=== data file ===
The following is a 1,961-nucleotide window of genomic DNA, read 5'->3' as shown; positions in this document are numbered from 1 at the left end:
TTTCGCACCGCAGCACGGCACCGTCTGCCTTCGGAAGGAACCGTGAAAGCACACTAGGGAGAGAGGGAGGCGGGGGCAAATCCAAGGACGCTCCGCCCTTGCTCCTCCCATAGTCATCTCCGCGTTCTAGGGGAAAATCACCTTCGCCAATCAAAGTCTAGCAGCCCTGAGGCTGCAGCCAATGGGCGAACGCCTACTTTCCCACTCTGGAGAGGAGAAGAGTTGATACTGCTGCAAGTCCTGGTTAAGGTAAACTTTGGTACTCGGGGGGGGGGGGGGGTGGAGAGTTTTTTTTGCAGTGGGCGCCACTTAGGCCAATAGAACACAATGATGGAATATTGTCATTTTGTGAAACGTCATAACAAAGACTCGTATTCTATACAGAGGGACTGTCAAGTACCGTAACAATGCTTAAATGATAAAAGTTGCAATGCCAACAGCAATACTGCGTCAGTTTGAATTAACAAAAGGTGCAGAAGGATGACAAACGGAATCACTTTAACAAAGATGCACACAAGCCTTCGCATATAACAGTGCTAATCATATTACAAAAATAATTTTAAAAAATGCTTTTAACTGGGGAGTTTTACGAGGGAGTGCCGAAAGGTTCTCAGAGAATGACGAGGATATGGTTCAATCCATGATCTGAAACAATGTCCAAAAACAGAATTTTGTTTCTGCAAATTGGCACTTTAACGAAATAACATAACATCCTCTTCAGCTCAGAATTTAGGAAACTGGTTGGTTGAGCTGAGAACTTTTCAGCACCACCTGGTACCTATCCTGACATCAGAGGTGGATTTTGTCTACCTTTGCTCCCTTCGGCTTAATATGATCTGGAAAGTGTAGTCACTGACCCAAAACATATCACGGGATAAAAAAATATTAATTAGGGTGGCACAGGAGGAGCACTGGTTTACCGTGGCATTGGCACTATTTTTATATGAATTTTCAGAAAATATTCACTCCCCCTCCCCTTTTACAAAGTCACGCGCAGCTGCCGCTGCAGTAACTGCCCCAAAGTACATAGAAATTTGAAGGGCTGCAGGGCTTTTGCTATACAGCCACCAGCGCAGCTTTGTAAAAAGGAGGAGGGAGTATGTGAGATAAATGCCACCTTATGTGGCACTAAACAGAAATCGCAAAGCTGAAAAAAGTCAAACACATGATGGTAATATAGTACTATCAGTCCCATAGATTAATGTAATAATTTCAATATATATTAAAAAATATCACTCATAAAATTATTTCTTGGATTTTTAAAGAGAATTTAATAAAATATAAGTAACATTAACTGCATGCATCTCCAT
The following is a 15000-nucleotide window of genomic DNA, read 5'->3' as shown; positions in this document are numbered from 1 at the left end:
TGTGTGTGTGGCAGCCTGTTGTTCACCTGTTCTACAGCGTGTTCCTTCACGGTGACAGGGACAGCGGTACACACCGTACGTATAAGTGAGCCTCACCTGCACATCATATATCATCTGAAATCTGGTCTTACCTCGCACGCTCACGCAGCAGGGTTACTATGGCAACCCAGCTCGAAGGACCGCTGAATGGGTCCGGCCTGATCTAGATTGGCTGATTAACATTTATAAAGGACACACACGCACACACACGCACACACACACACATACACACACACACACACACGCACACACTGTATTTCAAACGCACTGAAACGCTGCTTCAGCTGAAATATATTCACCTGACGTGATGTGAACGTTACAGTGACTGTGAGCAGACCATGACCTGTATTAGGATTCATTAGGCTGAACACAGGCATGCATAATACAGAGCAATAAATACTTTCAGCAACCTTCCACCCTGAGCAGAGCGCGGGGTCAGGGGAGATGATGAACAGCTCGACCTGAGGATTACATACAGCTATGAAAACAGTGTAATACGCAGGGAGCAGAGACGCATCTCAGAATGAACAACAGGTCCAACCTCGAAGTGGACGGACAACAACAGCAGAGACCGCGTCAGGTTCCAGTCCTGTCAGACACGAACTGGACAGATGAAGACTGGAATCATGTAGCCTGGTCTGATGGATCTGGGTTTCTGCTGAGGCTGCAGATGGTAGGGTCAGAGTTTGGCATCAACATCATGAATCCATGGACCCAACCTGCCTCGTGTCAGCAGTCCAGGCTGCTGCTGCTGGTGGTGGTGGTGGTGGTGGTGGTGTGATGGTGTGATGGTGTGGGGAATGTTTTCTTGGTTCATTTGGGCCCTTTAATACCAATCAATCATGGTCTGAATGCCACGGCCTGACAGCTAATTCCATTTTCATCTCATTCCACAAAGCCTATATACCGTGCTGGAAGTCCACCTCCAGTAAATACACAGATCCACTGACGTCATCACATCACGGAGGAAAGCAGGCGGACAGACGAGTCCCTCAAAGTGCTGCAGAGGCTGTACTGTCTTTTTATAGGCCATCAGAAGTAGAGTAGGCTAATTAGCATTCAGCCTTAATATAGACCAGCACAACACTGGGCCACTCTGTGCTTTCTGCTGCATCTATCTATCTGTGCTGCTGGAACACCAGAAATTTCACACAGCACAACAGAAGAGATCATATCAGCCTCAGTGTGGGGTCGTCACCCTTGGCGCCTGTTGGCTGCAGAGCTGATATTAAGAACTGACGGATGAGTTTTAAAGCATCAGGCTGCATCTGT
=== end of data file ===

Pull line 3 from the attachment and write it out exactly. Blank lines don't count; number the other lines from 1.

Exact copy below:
The following is a 15000-nucleotide window of genomic DNA, read 5'->3' as shown; positions in this document are numbered from 1 at the left end: